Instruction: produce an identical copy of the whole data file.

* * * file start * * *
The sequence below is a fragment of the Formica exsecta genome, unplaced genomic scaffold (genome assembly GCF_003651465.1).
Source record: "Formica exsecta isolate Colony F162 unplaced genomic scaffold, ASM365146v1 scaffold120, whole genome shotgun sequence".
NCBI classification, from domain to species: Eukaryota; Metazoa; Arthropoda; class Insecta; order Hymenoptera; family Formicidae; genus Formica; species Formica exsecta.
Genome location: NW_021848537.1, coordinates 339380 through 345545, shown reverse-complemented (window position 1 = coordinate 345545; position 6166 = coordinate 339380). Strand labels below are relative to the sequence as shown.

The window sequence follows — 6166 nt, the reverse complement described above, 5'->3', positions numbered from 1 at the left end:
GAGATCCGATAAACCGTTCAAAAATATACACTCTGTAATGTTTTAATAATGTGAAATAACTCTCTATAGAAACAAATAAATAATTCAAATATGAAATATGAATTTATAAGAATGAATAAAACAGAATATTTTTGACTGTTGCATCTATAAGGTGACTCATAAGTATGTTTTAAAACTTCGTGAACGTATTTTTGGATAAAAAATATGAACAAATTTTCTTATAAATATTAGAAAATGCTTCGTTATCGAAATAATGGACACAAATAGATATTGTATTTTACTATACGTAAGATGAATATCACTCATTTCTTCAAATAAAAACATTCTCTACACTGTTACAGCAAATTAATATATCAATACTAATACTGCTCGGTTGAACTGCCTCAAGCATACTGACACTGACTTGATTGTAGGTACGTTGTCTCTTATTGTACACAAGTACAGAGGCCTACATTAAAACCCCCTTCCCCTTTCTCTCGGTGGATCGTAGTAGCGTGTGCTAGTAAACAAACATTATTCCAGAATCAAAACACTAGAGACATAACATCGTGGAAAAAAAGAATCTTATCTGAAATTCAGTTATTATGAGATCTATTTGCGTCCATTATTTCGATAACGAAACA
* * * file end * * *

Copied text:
The sequence below is a fragment of the Formica exsecta genome, unplaced genomic scaffold (genome assembly GCF_003651465.1).
Source record: "Formica exsecta isolate Colony F162 unplaced genomic scaffold, ASM365146v1 scaffold120, whole genome shotgun sequence".
NCBI classification, from domain to species: Eukaryota; Metazoa; Arthropoda; class Insecta; order Hymenoptera; family Formicidae; genus Formica; species Formica exsecta.
Genome location: NW_021848537.1, coordinates 339380 through 345545, shown reverse-complemented (window position 1 = coordinate 345545; position 6166 = coordinate 339380). Strand labels below are relative to the sequence as shown.

The window sequence follows — 6166 nt, the reverse complement described above, 5'->3', positions numbered from 1 at the left end:
GAGATCCGATAAACCGTTCAAAAATATACACTCTGTAATGTTTTAATAATGTGAAATAACTCTCTATAGAAACAAATAAATAATTCAAATATGAAATATGAATTTATAAGAATGAATAAAACAGAATATTTTTGACTGTTGCATCTATAAGGTGACTCATAAGTATGTTTTAAAACTTCGTGAACGTATTTTTGGATAAAAAATATGAACAAATTTTCTTATAAATATTAGAAAATGCTTCGTTATCGAAATAATGGACACAAATAGATATTGTATTTTACTATACGTAAGATGAATATCACTCATTTCTTCAAATAAAAACATTCTCTACACTGTTACAGCAAATTAATATATCAATACTAATACTGCTCGGTTGAACTGCCTCAAGCATACTGACACTGACTTGATTGTAGGTACGTTGTCTCTTATTGTACACAAGTACAGAGGCCTACATTAAAACCCCCTTCCCCTTTCTCTCGGTGGATCGTAGTAGCGTGTGCTAGTAAACAAACATTATTCCAGAATCAAAACACTAGAGACATAACATCGTGGAAAAAAAGAATCTTATCTGAAATTCAGTTATTATGAGATCTATTTGCGTCCATTATTTCGATAACGAAACA